Geologists Question 'Evidence Of Ancient Life' In 3.7 Billion-Year-Old Rocks

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Geologists studied these scraps of diamond leftover from the shaping of big jewels. Evan Smith/Gemological Institute of America hide caption

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Evan Smith/Gemological Institute of America

Big Diamonds Bring Scientists A Message From Superdeep Earth

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Mount Paektu, which sits on the border with China, is known in North Korea as the "sacred mountain of revolution" and considered the legendary birthplace of Kim Jong Il and Korean culture. David Guttenfelder/AP hide caption

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David Guttenfelder/AP

North Korean Volcano Provides Rare Chance For Scientific Collaboration

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Residents of Valdivia, Chile, look over wrecked buildings on May 31, 1960. AP hide caption

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AP

When The Biggest Earthquake Ever Recorded Hit Chile, It Rocked The World

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Geology enthusiasts gather at a (formerly) noteworthy curb in Hayward, Calif., in May 2012. The curb was once straight; the shifting Hayward fault pulled it apart. Courtesy of Andrew Alden hide caption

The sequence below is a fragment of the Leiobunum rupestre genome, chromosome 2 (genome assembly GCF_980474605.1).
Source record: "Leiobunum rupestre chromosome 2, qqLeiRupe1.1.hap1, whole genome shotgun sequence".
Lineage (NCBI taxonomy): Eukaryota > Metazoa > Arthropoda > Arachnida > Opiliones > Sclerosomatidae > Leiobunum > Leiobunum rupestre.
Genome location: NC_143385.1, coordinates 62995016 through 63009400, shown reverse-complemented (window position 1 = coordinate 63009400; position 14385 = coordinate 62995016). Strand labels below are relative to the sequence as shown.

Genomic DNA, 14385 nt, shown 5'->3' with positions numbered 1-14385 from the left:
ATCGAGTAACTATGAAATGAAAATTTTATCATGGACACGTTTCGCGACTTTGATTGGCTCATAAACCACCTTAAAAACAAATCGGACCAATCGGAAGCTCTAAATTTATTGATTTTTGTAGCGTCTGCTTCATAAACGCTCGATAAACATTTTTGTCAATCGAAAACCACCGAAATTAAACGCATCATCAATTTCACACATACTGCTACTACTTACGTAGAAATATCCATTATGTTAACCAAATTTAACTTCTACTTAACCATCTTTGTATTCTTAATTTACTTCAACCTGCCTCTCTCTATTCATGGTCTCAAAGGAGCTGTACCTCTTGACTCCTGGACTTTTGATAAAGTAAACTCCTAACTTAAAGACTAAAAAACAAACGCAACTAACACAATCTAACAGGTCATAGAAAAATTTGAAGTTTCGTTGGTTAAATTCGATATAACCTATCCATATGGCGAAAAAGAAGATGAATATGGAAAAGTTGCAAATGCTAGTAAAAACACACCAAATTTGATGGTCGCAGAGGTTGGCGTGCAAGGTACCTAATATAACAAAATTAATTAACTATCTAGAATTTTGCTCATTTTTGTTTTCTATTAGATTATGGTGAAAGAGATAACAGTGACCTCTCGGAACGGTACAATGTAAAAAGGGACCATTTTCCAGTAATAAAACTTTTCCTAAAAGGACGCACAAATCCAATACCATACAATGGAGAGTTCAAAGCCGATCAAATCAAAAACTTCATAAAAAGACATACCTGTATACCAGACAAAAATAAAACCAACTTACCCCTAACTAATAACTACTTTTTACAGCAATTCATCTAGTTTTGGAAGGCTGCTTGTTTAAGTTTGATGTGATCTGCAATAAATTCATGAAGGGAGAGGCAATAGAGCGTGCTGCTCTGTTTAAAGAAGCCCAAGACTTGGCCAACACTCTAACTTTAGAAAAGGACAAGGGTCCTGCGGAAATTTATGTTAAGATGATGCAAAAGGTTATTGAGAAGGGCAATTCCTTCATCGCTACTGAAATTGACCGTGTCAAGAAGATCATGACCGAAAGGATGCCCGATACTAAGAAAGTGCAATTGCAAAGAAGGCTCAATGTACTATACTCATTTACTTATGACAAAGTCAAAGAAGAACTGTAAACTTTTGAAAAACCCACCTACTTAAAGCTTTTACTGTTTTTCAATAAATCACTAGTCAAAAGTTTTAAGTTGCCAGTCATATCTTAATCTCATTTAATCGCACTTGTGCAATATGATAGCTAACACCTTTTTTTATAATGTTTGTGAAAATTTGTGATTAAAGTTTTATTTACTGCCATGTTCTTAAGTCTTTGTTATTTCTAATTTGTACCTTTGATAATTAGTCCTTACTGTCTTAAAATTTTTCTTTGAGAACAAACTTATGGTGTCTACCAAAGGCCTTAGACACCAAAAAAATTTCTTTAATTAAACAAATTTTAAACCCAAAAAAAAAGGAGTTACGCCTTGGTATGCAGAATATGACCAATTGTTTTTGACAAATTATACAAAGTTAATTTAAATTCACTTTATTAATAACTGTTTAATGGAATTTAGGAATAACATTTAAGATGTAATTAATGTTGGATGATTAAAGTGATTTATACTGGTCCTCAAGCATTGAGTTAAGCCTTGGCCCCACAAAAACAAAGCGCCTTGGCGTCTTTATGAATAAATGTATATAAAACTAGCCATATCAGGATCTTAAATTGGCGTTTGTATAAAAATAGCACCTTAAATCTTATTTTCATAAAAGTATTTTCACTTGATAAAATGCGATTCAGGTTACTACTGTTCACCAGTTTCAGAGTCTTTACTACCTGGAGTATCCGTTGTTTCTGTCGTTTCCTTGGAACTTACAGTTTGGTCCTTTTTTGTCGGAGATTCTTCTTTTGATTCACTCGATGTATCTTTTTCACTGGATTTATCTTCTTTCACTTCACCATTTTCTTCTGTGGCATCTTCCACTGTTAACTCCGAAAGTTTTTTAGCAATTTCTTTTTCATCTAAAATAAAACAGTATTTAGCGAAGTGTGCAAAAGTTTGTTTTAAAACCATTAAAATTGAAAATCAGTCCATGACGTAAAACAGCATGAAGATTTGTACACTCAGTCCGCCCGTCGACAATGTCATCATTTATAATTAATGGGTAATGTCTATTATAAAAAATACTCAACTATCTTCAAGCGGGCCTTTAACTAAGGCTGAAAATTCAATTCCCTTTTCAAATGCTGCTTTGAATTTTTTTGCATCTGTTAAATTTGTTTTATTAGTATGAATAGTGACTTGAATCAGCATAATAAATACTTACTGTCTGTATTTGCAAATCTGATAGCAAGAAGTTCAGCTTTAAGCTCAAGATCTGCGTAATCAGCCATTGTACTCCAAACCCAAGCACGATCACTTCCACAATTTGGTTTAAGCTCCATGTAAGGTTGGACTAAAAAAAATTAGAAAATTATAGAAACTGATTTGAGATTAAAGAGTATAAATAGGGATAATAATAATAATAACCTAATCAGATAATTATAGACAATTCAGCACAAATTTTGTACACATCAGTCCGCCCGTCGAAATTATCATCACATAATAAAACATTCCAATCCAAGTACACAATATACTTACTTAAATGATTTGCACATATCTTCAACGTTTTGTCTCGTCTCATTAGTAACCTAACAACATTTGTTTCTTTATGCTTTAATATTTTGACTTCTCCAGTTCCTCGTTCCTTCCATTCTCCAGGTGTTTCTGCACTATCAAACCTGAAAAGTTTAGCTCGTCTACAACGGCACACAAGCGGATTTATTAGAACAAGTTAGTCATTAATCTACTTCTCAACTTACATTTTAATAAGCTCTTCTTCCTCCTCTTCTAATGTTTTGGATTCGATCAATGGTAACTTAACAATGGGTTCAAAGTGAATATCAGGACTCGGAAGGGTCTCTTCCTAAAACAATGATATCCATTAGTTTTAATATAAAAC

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Courtesy of Andrew Alden

In California, Fixing A Curb Destroyed The 'Holy Grail Of Seismology'

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Part of the main street in Hilo, Hawaii, was flattened by a tsunami in April 1946. That big wave was triggered by a quake near the Aleutian Islands, where the edges of two tectonic plates continue to collide. Bettmann/Corbis hide caption

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Bettmann/Corbis

Aleutian Quake Zone Could Shoot Big Tsunamis To Hawaii, California

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The granulated surface of the lake bed known as the Racetrack is a favorite destination for tourists — and for scientists who want to investigate trails left by the meandering stones. Momatiuk - Eastcott/Corbis hide caption

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Momatiuk - Eastcott/Corbis

An Icy Solution To The Mystery Of The Slithering Stones

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Scenes from the Apostle Islands National Lakeshore in Bayfield, Wis., where Lake Superior's ice is thick enough to walk to the area's sea caves for the first time in five years. Derek Montgomery for MPR News hide caption

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Derek Montgomery for MPR News

'Almost Otherworldly': The Sea Caves Of Lake Superior, On Ice

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The Cathedral Spires in the Black Hills of South Dakota are just one of innumerable formations across the planet that speak to the Earth's ancient history. K. Scott Jackson/Ohio Water Science Center/USGS hide caption

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K. Scott Jackson/Ohio Water Science Center/USGS